Icelandic director Baldvin Z’s second feature interweaves the story of three very different characters struggling with modern life in Reykjavik.

It screens in the Discovery section starting today, Films Boutique handles sales.

How big a hit is the film in Iceland?

We’re now the ninth biggest Icelandic film since the beginning of the Icelandic film industry. It’s the biggest film this year, even including films like The Hobbit. It’s a pleasant surprise for the whole industry of Iceland, because like many other countries the local films have not been doing as well at the box office. I think I just made the right film at the right time.

You worked with actor Thorsteinn Bachmann for three years developing this character of Mori the alcoholic poet. What is it you enjoy about working with actors?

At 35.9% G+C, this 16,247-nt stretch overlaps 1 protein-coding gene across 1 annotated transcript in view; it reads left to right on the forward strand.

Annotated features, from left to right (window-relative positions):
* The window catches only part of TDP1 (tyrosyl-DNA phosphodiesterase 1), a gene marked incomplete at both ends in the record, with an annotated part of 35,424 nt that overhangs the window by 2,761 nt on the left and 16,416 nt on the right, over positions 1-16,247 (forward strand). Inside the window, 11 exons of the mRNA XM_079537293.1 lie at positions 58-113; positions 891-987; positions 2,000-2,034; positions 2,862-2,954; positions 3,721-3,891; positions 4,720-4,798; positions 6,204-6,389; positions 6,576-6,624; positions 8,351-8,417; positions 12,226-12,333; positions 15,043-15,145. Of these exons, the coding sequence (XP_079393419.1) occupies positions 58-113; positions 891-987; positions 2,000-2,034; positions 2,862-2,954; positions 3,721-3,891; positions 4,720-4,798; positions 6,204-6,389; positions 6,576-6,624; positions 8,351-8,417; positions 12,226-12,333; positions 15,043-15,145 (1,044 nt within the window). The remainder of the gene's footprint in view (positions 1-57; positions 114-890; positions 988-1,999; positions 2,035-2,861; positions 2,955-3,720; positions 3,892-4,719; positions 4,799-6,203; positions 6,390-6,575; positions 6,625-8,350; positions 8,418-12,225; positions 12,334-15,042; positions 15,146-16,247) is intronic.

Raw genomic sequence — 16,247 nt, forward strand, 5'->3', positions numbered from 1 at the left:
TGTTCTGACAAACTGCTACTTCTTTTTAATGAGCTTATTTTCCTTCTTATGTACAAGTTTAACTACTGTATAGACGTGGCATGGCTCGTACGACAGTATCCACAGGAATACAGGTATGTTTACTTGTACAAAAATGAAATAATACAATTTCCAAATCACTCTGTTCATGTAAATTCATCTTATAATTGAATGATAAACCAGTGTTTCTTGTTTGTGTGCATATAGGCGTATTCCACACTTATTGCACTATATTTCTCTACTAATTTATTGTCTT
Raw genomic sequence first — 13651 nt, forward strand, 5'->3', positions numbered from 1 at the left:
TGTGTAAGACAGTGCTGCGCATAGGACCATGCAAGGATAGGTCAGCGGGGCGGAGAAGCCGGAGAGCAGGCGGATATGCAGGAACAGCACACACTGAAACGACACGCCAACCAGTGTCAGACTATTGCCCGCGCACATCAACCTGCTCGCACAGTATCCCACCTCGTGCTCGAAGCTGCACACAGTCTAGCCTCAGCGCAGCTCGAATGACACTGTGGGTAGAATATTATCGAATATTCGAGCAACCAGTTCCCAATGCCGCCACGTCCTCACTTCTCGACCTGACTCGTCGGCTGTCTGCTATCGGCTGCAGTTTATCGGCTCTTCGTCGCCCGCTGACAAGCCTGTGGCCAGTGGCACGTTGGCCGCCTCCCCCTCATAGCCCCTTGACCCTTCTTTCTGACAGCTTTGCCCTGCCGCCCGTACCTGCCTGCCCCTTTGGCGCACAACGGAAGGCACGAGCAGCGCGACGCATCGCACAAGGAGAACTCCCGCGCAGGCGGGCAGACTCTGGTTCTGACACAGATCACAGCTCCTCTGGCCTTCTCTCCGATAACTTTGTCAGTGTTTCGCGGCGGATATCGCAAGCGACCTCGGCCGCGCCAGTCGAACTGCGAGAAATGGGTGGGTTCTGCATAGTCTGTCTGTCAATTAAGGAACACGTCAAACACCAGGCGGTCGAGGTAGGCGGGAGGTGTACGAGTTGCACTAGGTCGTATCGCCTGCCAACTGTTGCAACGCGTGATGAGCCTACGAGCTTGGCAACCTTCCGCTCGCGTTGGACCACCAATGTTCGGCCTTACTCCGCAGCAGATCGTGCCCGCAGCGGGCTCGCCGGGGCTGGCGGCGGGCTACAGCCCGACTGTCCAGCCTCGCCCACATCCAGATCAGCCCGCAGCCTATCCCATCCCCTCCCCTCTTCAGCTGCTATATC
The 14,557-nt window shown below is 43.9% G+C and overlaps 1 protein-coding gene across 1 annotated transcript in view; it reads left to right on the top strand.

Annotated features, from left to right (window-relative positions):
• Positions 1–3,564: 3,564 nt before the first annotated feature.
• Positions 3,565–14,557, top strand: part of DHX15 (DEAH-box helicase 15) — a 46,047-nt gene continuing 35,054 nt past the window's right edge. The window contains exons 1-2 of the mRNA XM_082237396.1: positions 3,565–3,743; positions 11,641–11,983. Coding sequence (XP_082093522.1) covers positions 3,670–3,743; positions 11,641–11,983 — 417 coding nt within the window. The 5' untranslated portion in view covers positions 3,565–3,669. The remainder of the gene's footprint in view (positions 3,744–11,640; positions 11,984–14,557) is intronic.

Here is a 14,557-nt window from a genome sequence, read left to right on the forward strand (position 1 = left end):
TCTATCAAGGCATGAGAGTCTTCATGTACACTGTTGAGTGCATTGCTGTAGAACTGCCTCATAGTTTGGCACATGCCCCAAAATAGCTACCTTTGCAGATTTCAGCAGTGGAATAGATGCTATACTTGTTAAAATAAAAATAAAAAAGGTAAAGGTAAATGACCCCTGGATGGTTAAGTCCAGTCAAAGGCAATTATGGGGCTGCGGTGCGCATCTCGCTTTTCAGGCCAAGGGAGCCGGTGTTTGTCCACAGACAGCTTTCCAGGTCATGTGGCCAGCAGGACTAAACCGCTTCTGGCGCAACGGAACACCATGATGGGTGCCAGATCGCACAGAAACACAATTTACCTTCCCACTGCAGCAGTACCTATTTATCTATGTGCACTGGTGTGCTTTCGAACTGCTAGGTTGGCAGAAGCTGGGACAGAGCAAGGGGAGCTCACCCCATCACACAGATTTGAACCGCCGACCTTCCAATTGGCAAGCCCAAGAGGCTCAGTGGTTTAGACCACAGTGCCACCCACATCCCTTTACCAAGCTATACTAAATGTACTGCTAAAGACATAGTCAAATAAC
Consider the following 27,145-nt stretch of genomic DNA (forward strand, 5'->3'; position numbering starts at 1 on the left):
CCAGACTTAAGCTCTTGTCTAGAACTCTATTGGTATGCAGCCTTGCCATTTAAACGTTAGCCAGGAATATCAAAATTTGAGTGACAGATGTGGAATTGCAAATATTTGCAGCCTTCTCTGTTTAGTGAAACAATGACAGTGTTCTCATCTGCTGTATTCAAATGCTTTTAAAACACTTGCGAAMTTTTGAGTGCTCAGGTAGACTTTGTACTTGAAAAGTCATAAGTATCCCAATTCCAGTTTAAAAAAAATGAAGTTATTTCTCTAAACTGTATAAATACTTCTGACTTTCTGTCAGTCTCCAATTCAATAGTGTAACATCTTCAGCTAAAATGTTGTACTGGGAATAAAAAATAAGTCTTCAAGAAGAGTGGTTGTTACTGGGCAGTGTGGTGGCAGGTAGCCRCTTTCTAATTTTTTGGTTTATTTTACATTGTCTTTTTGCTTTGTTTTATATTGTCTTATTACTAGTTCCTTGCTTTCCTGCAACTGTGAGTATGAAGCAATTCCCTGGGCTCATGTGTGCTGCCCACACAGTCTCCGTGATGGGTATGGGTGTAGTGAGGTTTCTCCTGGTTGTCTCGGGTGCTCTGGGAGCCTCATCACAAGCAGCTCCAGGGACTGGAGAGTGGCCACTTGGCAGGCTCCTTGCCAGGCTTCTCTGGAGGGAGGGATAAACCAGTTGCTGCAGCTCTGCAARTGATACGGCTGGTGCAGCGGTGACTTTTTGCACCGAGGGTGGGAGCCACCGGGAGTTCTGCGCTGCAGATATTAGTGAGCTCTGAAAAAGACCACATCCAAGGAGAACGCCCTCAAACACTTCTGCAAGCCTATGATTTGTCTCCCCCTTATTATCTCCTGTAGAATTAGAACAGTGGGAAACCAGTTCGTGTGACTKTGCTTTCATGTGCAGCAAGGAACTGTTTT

It’s the character development. I get so much of talking about characters’ background stories, and when we do this preparation you see it coming alive on the screen.

What’s next?

I’m going back to teenagers [his first feature Jitters was a teenage story], it’s a love story between teenage girls but it takes place in a bad environment, they are like 15 years old and they are injecting this medicine, it’s an ugly world here in Iceland that nobody wants to talk about it. I’m going to a bad place.

We have this newspaper in Iceland where they show missing people’s photos. And I started seeing the same 15 year old on this page again and again. Iceland is not a big place. How can you go missing 15 times in one year? I started talking to these people and finding out what is going on with them. It was a world I didn’t know about here in Iceland and it interested me. It’s a love story of these two girls and it’s also a story of these families.